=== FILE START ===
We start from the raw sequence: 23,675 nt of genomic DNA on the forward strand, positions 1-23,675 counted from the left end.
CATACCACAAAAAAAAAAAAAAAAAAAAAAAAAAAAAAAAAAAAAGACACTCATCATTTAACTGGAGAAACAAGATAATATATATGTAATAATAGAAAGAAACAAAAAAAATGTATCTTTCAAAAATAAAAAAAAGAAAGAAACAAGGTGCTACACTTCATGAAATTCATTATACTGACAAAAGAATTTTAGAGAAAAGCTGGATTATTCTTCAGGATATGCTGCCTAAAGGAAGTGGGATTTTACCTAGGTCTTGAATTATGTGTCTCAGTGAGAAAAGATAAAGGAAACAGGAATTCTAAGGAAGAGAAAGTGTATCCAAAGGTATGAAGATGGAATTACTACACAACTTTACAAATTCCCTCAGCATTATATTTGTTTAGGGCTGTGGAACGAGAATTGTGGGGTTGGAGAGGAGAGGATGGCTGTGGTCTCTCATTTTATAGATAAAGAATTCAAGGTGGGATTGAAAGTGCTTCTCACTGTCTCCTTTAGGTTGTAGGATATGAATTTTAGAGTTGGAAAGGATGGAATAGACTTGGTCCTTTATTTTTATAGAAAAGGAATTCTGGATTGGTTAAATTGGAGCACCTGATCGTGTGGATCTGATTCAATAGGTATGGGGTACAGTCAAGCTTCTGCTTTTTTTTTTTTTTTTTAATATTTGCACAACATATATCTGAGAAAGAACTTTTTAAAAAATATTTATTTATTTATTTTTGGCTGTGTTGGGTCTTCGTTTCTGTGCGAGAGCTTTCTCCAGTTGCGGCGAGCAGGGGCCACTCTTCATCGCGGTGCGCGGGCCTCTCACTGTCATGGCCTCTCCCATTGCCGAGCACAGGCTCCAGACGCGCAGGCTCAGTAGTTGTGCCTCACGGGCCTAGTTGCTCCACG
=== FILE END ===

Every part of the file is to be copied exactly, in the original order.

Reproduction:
We start from the raw sequence: 23,675 nt of genomic DNA on the forward strand, positions 1-23,675 counted from the left end.
CATACCACAAAAAAAAAAAAAAAAAAAAAAAAAAAAAAAAAAAAAGACACTCATCATTTAACTGGAGAAACAAGATAATATATATGTAATAATAGAAAGAAACAAAAAAAATGTATCTTTCAAAAATAAAAAAAAGAAAGAAACAAGGTGCTACACTTCATGAAATTCATTATACTGACAAAAGAATTTTAGAGAAAAGCTGGATTATTCTTCAGGATATGCTGCCTAAAGGAAGTGGGATTTTACCTAGGTCTTGAATTATGTGTCTCAGTGAGAAAAGATAAAGGAAACAGGAATTCTAAGGAAGAGAAAGTGTATCCAAAGGTATGAAGATGGAATTACTACACAACTTTACAAATTCCCTCAGCATTATATTTGTTTAGGGCTGTGGAACGAGAATTGTGGGGTTGGAGAGGAGAGGATGGCTGTGGTCTCTCATTTTATAGATAAAGAATTCAAGGTGGGATTGAAAGTGCTTCTCACTGTCTCCTTTAGGTTGTAGGATATGAATTTTAGAGTTGGAAAGGATGGAATAGACTTGGTCCTTTATTTTTATAGAAAAGGAATTCTGGATTGGTTAAATTGGAGCACCTGATCGTGTGGATCTGATTCAATAGGTATGGGGTACAGTCAAGCTTCTGCTTTTTTTTTTTTTTTTTAATATTTGCACAACATATATCTGAGAAAGAACTTTTTAAAAAATATTTATTTATTTATTTTTGGCTGTGTTGGGTCTTCGTTTCTGTGCGAGAGCTTTCTCCAGTTGCGGCGAGCAGGGGCCACTCTTCATCGCGGTGCGCGGGCCTCTCACTGTCATGGCCTCTCCCATTGCCGAGCACAGGCTCCAGACGCGCAGGCTCAGTAGTTGTGCCTCACGGGCCTAGTTGCTCCACG